Put Location to Work with Geofencing

One of the challenges marketers have in today’s content-saturated world is to deliver their messaging at the most effective time possible. Sending a costumed employee to stand out on the roadside might not align with every brand’s image. That being said, there are strategies that businesses can employ to digitally wave down customers in the vicinity of their business location.


Geofencing – what is it?

Geofencing is one such location-based service. Geofencing refers to drawing a virtual boundary around a location. Then, an app or other software uses GPS, RFID, Wi-Fi, or cellular data to trigger a pre-programmed action any time a mobile device or RFID tag enters or leaves that virtual boundary. By using users’ IP addresses, brands can push out ads to computers, tablets, and mobile devices to target their audience with timely messaging.

Depending on how a geofence is configured, it not only delivers location-based marketing, it can also prompt mobile push notifications, trigger text messages or alerts, send targeted advertisements on social media, allow tracking on vehicle fleets, and even disable certain technology. Through coupons, notifications, engagement features, and security alerts, businesses are finding creative ways to leverage these virtual boundaries.

It is worth taking a moment to differentiate between geofencing and geotargeting as people sometimes use these terms interchangeably when they are actually distinct targeting strategies. Geotargeting refers to delivering ads to people who are not only inside a defined boundary but who also meet a specific targeting criterion. Brands can geotarget based on demographics, behaviors, or interests in addition to a user’s location. This type of targeting tends to be more effective for larger geographical audiences than geofencing because of the other specifically defined criteria.


How does geofencing work?

First, a virtual boundary is established around a specified location in GPS- or RFID-enabled software. This virtual geofence will then trigger an established response any time an authorized device enters or exits that area. Since users need to opt-in to location services for the geofence to work, they are most often defined with the code of a mobile app. For example, a retailer might draw a geofence around its locations so that mobile alerts are triggered when customers who have downloaded the retailer’s mobile app enter or leave the “fenced in” area. It should be mentioned that users can always opt to decline location access for the apps they download to their mobile device.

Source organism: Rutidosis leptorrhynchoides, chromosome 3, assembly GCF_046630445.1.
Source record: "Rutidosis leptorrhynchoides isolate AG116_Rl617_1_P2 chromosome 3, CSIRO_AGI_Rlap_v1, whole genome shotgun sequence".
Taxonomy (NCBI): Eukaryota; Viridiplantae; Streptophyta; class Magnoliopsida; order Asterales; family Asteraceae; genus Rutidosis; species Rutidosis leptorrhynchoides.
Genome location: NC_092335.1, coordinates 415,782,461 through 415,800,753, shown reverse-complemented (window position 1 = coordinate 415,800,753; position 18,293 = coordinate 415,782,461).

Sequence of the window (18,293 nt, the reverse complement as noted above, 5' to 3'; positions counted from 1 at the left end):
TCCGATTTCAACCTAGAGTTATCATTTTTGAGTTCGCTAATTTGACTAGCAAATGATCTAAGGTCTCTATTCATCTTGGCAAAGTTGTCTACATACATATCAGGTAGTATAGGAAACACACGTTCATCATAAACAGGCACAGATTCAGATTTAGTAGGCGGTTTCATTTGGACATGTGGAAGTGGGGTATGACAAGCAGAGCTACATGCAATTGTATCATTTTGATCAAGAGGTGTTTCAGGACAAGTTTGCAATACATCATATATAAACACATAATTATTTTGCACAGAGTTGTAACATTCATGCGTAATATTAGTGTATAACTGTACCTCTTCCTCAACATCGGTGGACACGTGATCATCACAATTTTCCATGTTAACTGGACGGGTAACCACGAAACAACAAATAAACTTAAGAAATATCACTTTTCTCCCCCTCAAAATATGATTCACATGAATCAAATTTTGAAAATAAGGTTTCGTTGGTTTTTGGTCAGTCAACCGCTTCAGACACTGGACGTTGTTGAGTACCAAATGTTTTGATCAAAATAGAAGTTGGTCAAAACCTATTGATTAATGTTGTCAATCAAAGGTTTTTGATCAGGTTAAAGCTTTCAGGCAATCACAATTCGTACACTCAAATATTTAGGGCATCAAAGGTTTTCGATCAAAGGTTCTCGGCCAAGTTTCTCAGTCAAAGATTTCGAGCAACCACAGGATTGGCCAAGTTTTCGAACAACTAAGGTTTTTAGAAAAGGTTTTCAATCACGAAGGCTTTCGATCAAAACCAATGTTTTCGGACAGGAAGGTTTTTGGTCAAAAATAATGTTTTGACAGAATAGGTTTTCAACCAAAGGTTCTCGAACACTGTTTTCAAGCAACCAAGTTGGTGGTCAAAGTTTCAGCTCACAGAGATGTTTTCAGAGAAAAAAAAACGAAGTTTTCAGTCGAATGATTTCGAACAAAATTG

How can geofencing be used?

Once a geographic area has been defined, there are a number of ways that companies can utilize this strategy to communicate with their target audience.

Social Media

Popular social media apps are known for their use of geofencing. For example, Snapchat has location-based filters, stickers and other shareable content that are made possible via geofencing. The virtual perimeters established by a geofence are what allow you to use a promoted filter at a sporting event, a custom-made filter for a friend’s wedding, or add to a public, location-based story.


The Competition

Some retail and hospitality businesses will set up geofences around their competitors’ locations. When a loyal customer approaches the competitor’s boundary, he receives a push notification prompting him to visit the other business. Brands might even set up the geofence so that a coupon is pushed to that consumer’s device in an attempt to further dissuade him from doing business with the competition.



Geofencing can be used to engage large numbers of people at organized events such as concerts and festivals. For example, a Renaissance Fair might use a geofence to crowdsource social media posts or deliver information about their venue and special events that are happening.


Any tips for implementation?

First and foremost, it is important to understand your target audience – who they are and where they spend their time. The goal of geofencing is to put the right information in front of the right people at the right time. According to the 2018 U.S. edition of Deloitte’s Global Mobile Consumer Survey, smartphone users check their phones an average of 52 times per day. By understanding how your customers shop and use their mobile phones, you can send the most relevant content at the best time and benefit as much as possible from your geofencing campaign.